I spent the better part of two hours trying to restore some files to a client’s computer, which included the following fun and games: It seemed apparent Carbonite’s installation was corrupt. There were 38 files queued up to restore and I could not cancel the operation. The “Cancel” button simply did not respond. Rebooting the computer, killing the processes, etc., made no difference.
I located a setup.exe file in their Program Files folder and launched it in an attempt to reinstall. The install failed when it could not access Carbonite’s servers. I verified the firewall was off and that I could connect to other sites with no problem. After this, their setup.exe file vanished. Just disappeared completely after being launched one time. Another 10 minutes or so spent researching Carbonite’s website for any option to download their program and resolve the issue led to the only option being to login to the user account and reinstall from there.
So… I logged into my client’s account to try a reinstall and found I had to update all his security settings (Mother’s maiden name, schools attended, favorite pet, shoe size, date of last haircut, etc…) before I could proceed.
Are you kidding? How about just allowing a paying, licensed client to download a new version of your buggy software so they can restore their data? Is this asking so #@$%^&* much? Apparently so.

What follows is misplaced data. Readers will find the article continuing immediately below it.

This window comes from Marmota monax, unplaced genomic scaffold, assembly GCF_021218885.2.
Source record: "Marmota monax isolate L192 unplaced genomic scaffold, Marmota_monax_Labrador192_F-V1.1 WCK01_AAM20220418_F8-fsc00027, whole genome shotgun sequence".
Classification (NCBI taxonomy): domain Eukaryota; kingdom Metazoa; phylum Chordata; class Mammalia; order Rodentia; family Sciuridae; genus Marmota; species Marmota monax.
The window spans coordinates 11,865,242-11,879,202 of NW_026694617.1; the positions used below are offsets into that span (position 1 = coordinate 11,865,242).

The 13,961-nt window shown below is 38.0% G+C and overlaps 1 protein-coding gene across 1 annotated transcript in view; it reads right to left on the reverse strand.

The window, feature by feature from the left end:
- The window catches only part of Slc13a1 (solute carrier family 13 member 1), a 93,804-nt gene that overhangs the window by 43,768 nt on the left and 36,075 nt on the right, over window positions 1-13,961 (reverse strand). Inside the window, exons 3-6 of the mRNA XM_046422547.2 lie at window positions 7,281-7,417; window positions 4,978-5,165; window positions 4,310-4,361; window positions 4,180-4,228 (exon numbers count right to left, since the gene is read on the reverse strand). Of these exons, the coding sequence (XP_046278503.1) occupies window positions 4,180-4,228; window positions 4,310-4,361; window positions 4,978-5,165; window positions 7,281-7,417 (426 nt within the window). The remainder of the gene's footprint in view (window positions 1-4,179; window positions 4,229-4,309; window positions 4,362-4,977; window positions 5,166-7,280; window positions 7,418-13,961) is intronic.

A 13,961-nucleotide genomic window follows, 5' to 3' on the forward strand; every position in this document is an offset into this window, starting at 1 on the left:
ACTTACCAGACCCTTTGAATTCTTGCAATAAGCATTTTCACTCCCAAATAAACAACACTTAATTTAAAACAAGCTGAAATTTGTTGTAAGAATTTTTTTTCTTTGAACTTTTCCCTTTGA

It seems Carbonite wants to penalize their customers when Carbonite’s system fails. Also, their tech support hours are (marginally) OK if you’re on the Eastern Seaboard, but if you are in any other time zone, you’d better get your phone call in pretty early — or wait until the next business day.
Their product may be cheap, but in my opinion, based on this experience, it is worth a LOT less than it’s purchase price when it comes to actually using it for what it was designed for – recovering from a disaster.
What a pile of Craponite.
What’s wrong with Windows 10?
Let’s start with “everything”
What do you recommend for a backup?
OK, to sort out fact from fiction:
All writable optical disks will eventually fail. We tell everyone to assume a 1.5-3 year lifespan. If you keep them in a fireproof safe, they will last longer. This will NOT protect them in a fire! Period.
Tape is the best long-term storage. Good for 30 years and it’s not continually spinning and wearing itself out like a hard drive. Very inconvenient and expensive to implement – and slow to operate – even slower to Recover.